I have encountered this question while working on my research in model theory. So do not hesitate to give full answer as it is not homework and it is just some thing small I have to check..

Let $\alpha$ be an irrational number in $(3/4,1)$. Define $k_{\alpha}(n)$ as the best rational approximation of $1/\alpha$ from below with denominator lesser or equal to $n$. i.e $$k_{\alpha}(n)=\sup\{\frac{a_n}{b_n}\in\mathbb{Q}\mid\frac{a_n}{b_n}\le 1/\alpha,b_{n}\le n \}$$ Now the Index of an irrational number $\alpha$ is defined as $$i\left(\alpha\right)=\sum_{n=1}^{\infty}\left(1-\alpha k_{\alpha}\left(n\right)\right)$$ Now assume that $\alpha$ has an infinite index, i.e $i(\alpha)=\infty$ and denote $k_{\alpha}(n)=\frac{a_n}{b_n}$ then we have that $$\lim_{n\to\infty}(\frac{1}{\alpha}-\frac{a_n}{b_n})=0$$ Does the sequence $({b_n}-\alpha\cdot a_n)$ converge? I am trying to show that it does.

I know that for any two sequences it is not enough for the ratio to converge but perhaps under these assumptions it might converge. I thought to look at the expression $(\frac{1}{\alpha}-\frac{a_n}{b_n})\cdot b_n$ and try to bound the growth of $b_n$ as we know it does not increase very fast. But it is not relay my area and Im kind of stuck... Any help will be very appreciated. Also is the Dirichlet's approximation theorem is applicable to the sequence $k_{\alpha}(n)$ or does it has the properties of Diophantine approximations?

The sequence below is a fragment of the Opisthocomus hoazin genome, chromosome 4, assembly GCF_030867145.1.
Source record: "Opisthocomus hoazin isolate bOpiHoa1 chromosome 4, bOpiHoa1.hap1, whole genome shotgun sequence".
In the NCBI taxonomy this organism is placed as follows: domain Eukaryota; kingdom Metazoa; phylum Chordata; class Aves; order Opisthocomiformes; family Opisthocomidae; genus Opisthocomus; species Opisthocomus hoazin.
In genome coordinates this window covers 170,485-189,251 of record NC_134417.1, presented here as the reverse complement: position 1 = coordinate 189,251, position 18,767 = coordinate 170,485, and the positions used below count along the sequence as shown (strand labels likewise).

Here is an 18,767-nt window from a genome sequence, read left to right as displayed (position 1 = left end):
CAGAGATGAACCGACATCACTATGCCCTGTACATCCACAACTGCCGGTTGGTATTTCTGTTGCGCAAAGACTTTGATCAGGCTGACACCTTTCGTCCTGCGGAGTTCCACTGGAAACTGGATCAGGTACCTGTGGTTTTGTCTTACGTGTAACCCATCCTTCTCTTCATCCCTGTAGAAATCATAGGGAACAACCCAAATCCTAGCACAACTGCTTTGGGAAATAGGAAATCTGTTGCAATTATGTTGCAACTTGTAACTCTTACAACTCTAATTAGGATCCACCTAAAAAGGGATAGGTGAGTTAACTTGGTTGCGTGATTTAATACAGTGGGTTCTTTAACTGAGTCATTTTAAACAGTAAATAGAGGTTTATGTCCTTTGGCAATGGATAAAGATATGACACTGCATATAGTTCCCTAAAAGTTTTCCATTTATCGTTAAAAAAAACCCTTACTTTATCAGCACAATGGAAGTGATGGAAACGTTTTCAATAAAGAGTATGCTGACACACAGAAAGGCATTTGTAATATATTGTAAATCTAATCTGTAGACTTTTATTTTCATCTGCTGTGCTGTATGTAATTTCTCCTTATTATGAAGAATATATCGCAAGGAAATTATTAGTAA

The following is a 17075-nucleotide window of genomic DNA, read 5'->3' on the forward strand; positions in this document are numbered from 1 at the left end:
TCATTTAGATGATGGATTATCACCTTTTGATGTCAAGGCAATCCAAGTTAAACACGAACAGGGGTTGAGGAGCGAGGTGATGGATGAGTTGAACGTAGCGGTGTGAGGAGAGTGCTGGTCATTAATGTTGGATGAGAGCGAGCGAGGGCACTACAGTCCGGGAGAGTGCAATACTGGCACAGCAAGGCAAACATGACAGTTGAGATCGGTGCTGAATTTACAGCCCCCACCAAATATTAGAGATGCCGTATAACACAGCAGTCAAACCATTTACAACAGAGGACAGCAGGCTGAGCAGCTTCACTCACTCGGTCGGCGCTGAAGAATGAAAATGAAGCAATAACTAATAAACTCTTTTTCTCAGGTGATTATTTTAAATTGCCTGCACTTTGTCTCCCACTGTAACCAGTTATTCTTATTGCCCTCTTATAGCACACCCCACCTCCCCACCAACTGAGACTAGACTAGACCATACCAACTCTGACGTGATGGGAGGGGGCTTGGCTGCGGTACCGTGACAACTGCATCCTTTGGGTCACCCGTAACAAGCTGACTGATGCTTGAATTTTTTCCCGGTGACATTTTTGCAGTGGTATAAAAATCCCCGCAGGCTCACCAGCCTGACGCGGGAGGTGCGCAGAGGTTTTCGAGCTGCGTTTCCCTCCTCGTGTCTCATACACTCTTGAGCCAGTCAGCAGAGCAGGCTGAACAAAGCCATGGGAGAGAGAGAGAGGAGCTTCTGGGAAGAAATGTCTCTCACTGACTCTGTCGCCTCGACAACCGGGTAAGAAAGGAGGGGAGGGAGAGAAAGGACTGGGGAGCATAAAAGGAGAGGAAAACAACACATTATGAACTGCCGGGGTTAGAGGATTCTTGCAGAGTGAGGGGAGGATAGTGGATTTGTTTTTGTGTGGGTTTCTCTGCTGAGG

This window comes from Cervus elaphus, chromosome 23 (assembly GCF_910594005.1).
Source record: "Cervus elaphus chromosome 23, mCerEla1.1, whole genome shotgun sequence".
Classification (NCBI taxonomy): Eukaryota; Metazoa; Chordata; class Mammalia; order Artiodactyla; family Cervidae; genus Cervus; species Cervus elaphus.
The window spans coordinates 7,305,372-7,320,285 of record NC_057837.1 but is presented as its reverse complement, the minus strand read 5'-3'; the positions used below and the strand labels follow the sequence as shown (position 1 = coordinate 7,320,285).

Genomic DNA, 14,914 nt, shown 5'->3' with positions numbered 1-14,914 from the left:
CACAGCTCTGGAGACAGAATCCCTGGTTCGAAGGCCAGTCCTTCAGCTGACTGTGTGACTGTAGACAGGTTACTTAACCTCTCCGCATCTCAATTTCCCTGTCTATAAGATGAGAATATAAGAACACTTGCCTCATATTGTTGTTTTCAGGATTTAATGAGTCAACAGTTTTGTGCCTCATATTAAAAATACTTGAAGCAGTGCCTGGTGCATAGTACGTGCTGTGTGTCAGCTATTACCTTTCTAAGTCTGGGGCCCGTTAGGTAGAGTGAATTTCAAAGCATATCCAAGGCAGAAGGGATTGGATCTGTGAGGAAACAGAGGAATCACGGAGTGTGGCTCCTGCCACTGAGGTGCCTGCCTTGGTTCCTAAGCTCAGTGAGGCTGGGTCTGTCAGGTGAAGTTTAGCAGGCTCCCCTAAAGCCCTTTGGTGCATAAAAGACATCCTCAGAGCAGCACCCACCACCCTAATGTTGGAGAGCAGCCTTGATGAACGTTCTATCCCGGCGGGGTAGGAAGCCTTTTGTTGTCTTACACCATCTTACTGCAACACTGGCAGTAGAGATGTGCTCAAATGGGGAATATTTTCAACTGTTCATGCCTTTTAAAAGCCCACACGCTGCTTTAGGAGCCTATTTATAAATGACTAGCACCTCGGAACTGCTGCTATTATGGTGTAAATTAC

Also if any one has suggestions for additional tags I will be happy to add them!

Thank you!


The natural tool to answer this question is (generalised, since $\frac{1}{\alpha} > 1$) Farey sequences.

For every $n$, there are two fractions in $\mathcal{F}_n$ that are closest to $\frac{1}{\alpha}$, let them be $$\frac{a_n}{b_n} < \frac{1}{\alpha} < \frac{c_n}{d_n}\,. \tag{1}$$ Here $k_{\alpha}(n) = \frac{a_n}{b_n}$, conforming to your notation.

By general properties of Farey sequences we have $$\frac{c_n}{d_n} - \frac{a_n}{b_n} = \frac{1}{b_nd_n} \tag{2}$$ and therefore $$0 < \frac{1}{\alpha} - \frac{a_n}{b_n} < \frac{1}{b_nd_n}\,,$$ which yields $$0 < b_n - \alpha\cdot a_n < \frac{\alpha}{d_n} \tag{3}$$ upon multiplication by $\alpha b_n$.

Thus the — almost obvious — fact that $d_n \to \infty$ implies $$\lim_{n \to \infty} (b_n - \alpha \cdot a_n) = 0\,,$$ regardless of whether $i(\alpha)$ is finite or infinite.

  • $\begingroup$ So $k_{\alpha}(n)$ and $\frac{c_{n}}{d_{n}}$ are neighboring terms in the Farey sequence of order $n$ and therefor we have (2)? $\endgroup$ – sha May 21 '20 at 16:10
  • $\begingroup$ Correct. And that bound yields the desired conclusion. $\endgroup$ – Daniel Fischer May 21 '20 at 16:12
  • $\begingroup$ Thanks! I am now a step closer to proving what I want. $\endgroup$ – sha May 21 '20 at 18:57

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